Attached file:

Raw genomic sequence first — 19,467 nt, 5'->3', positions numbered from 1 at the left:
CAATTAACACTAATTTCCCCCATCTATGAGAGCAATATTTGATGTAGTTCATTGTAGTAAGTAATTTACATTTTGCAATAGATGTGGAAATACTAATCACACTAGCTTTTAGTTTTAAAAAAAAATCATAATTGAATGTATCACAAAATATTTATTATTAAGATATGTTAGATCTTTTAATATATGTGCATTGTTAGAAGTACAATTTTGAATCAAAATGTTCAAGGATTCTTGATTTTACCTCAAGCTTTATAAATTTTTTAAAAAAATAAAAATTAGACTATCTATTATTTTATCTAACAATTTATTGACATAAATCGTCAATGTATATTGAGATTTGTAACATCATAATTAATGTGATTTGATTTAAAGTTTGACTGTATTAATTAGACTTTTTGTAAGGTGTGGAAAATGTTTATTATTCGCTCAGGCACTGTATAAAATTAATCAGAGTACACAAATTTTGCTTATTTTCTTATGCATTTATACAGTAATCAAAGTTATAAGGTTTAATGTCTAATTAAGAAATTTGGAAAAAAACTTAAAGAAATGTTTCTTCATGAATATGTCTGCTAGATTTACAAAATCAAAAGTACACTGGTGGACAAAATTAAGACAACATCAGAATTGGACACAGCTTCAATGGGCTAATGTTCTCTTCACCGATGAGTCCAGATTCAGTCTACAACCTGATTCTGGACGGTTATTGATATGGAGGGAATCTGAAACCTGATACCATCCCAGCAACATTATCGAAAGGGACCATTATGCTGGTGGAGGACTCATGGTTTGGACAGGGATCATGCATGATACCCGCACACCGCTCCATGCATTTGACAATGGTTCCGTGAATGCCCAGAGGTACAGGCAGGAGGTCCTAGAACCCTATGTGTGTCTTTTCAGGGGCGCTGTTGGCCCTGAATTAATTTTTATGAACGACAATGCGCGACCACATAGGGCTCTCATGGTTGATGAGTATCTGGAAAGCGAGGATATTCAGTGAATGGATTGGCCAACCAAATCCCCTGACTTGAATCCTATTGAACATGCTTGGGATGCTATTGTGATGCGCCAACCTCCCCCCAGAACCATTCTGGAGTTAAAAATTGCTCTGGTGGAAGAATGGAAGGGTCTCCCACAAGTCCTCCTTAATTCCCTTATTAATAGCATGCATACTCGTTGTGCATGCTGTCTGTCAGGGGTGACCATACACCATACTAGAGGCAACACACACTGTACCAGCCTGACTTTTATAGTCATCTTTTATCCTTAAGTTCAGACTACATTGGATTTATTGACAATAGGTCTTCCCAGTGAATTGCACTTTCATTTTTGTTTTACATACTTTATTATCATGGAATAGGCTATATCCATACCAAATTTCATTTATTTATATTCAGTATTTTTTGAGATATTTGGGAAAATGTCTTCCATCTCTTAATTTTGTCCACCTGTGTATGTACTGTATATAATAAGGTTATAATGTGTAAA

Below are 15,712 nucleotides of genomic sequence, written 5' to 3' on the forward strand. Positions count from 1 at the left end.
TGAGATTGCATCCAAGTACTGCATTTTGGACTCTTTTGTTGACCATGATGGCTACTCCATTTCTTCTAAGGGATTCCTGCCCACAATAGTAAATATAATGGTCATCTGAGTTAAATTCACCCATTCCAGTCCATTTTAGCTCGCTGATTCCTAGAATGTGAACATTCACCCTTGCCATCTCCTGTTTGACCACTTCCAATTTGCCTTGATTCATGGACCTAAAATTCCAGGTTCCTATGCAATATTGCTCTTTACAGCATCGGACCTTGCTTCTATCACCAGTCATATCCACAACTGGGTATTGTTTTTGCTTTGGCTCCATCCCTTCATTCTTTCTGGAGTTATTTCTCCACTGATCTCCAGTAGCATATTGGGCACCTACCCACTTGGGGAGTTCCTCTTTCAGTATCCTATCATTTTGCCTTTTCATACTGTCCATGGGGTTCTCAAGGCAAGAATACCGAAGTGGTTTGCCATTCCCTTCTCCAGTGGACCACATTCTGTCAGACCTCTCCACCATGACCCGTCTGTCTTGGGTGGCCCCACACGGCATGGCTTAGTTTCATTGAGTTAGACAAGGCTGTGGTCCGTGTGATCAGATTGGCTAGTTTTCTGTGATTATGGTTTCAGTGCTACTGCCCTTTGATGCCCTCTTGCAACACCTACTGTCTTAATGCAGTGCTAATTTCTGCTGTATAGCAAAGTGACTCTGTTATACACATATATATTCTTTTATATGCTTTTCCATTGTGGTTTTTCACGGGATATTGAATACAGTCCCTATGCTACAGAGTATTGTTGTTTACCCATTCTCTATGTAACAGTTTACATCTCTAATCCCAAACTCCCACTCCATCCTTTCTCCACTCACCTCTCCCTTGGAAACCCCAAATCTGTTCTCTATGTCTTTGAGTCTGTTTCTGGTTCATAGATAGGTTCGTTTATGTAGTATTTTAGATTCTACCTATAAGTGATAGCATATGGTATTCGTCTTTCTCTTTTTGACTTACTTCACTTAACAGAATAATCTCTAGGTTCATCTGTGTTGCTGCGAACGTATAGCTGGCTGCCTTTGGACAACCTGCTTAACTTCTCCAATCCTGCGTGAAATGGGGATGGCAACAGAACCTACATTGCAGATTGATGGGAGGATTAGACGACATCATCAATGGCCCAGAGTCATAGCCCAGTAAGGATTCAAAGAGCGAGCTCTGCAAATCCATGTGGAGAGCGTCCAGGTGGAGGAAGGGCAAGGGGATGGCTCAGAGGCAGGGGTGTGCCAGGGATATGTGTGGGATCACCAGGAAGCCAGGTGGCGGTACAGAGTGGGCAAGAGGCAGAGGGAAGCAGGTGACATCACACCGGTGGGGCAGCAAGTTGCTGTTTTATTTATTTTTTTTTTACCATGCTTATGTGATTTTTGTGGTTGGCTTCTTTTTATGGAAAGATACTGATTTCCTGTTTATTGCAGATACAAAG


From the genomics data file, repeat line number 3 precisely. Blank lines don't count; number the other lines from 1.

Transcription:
Below are 15,712 nucleotides of genomic sequence, written 5' to 3' on the forward strand. Positions count from 1 at the left end.